Was i a fish?

after the flop, i put him on a straight or flush draw. do you call the preflop raise with that small a pair? should the fact that he called have been a tell? anyway, i didn’t want him to draw out, so i shoved.

i’m holding pK

not a lucky hand for me, but was the strategy flawed?
looking back, i noticed i had 10 outs for the river. if i x2, do i have a hand equality of 20, or is that just part of the calculation?

Your raise was fine - both the fact that you raised and the size that you used.

With Villain’s specific holding (AA) he should be raising himself.

When Villain checks to you, it likely means nothing - most players are going to check all of their hands since you raised preflop. So I don’t think that you can put him so specifically on the straight or flush draws that you mentioned, although those are certainly possible. He can also easily have things like A8, A7, T8, 98 and so on - hands that you have crushed but will call a bet or two from you.

So, you have a big overpair, you definitely want to be betting this board, and the only question is the size to use.

When you are considering the size of bet, you should be thinking “what worse hands can call my bet?” You want to let players with worse hands call you when you have a good hand - that’s the whole point of having a good hand! If they have a draw, you want to charge them to try to get there, not have them fold right away. A good size might be about two-thirds of the pot in this situation.

The problem with jamming all in is that it lets your opponent play perfectly against you. He can easily fold all of his draws and single pair hands like A8, while he’ll call if he has a set (he can easily have 88, 77, 55) or 2 pairs (87) and fold everything else. So he folds everything you beat and calls with only things that beat you - clearly this is a bad result for you.


I think i see what you’re saying. I need to raise enough to get him off his draws. Then, if he calls, i can assume he’s betting his hand, as is, or he’s bluffing.
about outs…the only 2 that would win it for me were Ks. however, a 4, or 9, on the river, would have filled the board, and sliced the pot. Are those considered outs, or even considered at all?

Confirmed… you were a fish in this hand… :slight_smile:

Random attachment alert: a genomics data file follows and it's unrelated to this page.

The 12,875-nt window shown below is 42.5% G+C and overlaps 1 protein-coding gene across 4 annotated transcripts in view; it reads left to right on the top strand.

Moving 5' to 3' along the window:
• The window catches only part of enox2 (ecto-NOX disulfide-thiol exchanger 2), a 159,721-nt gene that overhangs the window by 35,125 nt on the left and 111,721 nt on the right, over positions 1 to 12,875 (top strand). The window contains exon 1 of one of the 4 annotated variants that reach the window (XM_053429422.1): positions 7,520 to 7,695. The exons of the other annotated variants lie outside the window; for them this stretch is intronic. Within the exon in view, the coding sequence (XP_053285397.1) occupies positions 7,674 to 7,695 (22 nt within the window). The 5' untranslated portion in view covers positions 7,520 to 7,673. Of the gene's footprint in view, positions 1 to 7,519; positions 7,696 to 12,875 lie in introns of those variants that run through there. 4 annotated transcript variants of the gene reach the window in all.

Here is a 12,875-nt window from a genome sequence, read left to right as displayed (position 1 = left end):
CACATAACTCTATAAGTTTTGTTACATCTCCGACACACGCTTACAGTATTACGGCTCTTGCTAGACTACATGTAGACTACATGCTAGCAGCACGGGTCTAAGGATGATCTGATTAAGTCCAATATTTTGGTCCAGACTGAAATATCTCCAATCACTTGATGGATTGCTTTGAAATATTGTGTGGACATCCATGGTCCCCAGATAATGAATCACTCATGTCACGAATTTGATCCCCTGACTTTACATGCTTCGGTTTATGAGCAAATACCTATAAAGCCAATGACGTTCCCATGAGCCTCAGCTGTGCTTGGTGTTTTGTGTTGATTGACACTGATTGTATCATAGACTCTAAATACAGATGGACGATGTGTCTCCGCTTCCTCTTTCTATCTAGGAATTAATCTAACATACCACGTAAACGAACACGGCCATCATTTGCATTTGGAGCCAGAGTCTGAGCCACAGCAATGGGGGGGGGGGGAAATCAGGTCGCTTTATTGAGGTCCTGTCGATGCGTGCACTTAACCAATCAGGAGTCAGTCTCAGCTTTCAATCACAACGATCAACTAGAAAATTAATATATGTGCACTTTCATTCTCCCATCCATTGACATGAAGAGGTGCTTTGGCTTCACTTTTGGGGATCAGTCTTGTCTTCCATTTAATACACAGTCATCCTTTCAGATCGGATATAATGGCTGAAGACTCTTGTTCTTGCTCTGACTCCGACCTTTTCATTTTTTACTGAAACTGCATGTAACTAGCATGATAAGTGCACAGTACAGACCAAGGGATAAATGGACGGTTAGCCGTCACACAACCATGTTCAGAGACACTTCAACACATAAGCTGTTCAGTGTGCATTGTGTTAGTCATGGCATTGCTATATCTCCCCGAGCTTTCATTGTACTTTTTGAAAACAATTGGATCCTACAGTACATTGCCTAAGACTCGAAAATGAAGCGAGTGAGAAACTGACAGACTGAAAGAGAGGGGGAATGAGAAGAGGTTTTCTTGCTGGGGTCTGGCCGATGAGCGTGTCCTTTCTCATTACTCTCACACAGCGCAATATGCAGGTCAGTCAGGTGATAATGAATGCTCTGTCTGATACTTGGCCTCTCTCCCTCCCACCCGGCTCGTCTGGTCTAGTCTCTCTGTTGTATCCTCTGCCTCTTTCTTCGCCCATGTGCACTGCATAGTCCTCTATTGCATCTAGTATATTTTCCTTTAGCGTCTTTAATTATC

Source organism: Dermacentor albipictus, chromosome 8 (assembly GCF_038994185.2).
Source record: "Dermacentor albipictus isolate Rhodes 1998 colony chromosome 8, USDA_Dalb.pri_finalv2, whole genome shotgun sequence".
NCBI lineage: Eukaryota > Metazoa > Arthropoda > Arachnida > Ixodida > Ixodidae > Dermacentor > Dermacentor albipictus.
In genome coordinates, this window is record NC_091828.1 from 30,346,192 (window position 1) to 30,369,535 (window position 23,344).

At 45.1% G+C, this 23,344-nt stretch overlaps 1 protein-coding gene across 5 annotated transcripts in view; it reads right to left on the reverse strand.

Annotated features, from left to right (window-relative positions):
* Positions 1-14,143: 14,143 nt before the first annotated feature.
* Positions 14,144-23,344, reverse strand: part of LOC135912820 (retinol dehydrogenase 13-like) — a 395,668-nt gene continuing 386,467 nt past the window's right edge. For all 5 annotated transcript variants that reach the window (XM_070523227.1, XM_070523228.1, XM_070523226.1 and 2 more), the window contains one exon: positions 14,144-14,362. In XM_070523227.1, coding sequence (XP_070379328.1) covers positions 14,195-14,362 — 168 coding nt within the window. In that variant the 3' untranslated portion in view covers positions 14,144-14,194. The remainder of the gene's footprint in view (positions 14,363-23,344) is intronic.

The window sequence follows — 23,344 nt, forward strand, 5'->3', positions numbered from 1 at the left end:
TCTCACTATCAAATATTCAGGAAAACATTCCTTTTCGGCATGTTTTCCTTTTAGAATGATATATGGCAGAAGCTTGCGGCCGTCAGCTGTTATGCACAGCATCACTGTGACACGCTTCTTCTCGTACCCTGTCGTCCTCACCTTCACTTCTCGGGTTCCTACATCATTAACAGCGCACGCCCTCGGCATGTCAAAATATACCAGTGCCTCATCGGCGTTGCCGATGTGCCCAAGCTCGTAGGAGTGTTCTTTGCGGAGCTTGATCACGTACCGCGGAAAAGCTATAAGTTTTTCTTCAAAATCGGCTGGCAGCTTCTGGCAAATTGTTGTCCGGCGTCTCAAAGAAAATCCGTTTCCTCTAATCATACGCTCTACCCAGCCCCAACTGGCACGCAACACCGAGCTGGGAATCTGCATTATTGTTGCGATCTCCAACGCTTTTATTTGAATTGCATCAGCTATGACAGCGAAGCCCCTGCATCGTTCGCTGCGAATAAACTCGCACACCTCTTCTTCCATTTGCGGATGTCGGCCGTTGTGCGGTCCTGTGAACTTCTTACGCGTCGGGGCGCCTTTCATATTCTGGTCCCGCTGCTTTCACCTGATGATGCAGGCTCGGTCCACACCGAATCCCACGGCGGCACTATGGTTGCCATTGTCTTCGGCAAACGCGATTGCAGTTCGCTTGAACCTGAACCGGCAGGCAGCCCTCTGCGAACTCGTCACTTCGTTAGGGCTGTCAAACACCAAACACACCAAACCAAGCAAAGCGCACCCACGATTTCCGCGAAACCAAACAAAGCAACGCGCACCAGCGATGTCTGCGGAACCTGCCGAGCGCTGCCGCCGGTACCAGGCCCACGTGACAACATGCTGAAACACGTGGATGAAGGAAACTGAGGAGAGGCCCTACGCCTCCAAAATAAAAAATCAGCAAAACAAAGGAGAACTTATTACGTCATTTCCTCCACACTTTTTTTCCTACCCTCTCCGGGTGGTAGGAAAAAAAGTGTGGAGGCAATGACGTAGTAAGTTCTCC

Pre flop is good, like the sizing 4x over the limper. In these games at 100/200 you could even be going with really exploitative sizing and getting as much as 6-8x.

This really isn’t a great flop for your hand, I would want to be checking back this flop a good amount of the time. There are a lot of bad turns that can come and they’re are for one reason or another going to prevent you from getting 3 streets of value. They’ll either improve V, or be scare cards for you as well as V. That being said I’m okay with betting as long as we aren’t going to go nuts paying this guy off if he starts x/r you. We’ll have to x back a lot of turns and evaluate rivers if he bets.

Your shove on the flop I think tacos covered pretty well. Special emphasis on charging for draws. We do want to give our opponents bad pricing for playing there draws, that doesn’t necessarily mean folding them out. What we want to be doing in every spot is allowing our opponents rope to make mistakes, this is how we profit. We don’t want to be doing things that make them play better and definitely don’t want to give them paths to playing perfectly. It’s tricky, but being involved in strategy threads and sharing your HH’s with people that love to talk strat and don’t mind sharing is the best way to improve (well, outside of volume at the tables, there is no sub for experience) so your moving in the right direction.

                                                          Cheers @waidus... PS I sent you a friend request... 
                                                                                         PS2x good luck at the tables!

Waidus, I myself do not count splits as outs, But I also don’t shove all-in unless I’m short stacked, due to the many players that either don’t know about value or don’t care about it. Even if you have the nuts at the flop I don’t shove, I will often check forcing someone to raise, if they only check I have a better feel of a large raise at river, but I suggest never pushing unless you are under 10x the big blind on any poker site. This may be different in a live game where you can see their neck veins or eyes, or some other tell. but yes, You were a bit of a guppy in this review. Hope I helped…

Careful @waidus. Everybody who reads this now knows they can bluff you off KK.
This is one of those “Results Dictate Advice” cases I talked about on another thread.
They know he had AA so they skew their advice for minimum damage.
If they knew he had QQ they would advise huge bets and no folding.
You caught the bad luck of KK v. AA and went bust. It happens. If you are only willing to go all in with the nuts you will be bluffed off winning hands regularly on a free site.